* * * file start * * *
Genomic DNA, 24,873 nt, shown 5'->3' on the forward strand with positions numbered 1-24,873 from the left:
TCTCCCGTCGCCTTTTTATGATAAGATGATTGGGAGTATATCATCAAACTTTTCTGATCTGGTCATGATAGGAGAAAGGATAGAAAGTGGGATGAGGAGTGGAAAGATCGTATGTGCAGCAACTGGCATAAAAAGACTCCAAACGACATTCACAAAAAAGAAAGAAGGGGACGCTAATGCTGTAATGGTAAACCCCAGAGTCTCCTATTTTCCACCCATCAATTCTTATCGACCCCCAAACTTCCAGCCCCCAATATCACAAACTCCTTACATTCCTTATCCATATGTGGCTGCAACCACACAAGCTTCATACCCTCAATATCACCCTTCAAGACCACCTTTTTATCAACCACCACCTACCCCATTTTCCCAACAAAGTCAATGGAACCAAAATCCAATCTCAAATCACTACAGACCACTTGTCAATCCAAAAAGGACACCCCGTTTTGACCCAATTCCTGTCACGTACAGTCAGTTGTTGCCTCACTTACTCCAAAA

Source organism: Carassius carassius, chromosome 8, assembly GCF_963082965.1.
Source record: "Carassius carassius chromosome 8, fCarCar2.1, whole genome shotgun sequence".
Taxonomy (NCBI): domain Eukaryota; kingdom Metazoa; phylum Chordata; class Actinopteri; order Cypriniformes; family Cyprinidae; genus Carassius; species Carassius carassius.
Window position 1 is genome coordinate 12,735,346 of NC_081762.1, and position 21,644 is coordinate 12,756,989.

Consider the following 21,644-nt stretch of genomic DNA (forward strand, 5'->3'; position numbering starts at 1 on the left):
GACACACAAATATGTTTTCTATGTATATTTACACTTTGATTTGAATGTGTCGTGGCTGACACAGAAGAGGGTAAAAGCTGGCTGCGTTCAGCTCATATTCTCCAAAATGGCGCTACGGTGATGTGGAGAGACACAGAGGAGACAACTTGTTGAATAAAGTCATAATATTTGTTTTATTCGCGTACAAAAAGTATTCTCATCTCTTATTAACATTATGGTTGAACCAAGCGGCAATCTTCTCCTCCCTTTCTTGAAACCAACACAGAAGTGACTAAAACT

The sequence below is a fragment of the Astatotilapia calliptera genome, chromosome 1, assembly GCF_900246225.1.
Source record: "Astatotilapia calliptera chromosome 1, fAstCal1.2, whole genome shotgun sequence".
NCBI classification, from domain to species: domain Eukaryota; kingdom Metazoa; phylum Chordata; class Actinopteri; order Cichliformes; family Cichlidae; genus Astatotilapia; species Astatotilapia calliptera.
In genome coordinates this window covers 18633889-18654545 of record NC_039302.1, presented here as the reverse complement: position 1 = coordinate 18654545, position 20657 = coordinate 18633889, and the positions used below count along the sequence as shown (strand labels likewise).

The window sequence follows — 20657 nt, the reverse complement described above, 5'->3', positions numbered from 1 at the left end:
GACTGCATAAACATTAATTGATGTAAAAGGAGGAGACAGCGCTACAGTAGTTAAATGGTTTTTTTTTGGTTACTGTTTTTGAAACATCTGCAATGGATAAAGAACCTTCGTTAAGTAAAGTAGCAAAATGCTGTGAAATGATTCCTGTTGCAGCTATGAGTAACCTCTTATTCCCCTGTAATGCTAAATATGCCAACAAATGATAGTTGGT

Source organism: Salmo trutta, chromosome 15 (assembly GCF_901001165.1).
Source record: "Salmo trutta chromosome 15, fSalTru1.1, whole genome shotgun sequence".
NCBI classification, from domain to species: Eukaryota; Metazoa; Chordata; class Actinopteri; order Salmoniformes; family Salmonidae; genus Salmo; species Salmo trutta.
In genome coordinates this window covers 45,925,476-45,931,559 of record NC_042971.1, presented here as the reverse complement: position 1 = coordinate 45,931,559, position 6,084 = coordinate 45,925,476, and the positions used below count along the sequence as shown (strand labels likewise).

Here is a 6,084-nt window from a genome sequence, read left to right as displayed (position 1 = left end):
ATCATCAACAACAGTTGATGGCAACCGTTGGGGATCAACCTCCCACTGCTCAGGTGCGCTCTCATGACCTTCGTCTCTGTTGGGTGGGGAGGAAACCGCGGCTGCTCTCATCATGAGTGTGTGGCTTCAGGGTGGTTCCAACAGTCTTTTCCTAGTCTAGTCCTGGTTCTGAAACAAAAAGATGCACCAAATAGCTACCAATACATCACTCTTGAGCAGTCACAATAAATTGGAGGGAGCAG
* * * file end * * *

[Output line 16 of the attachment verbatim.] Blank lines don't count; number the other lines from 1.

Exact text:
Source record: "Salmo trutta chromosome 15, fSalTru1.1, whole genome shotgun sequence".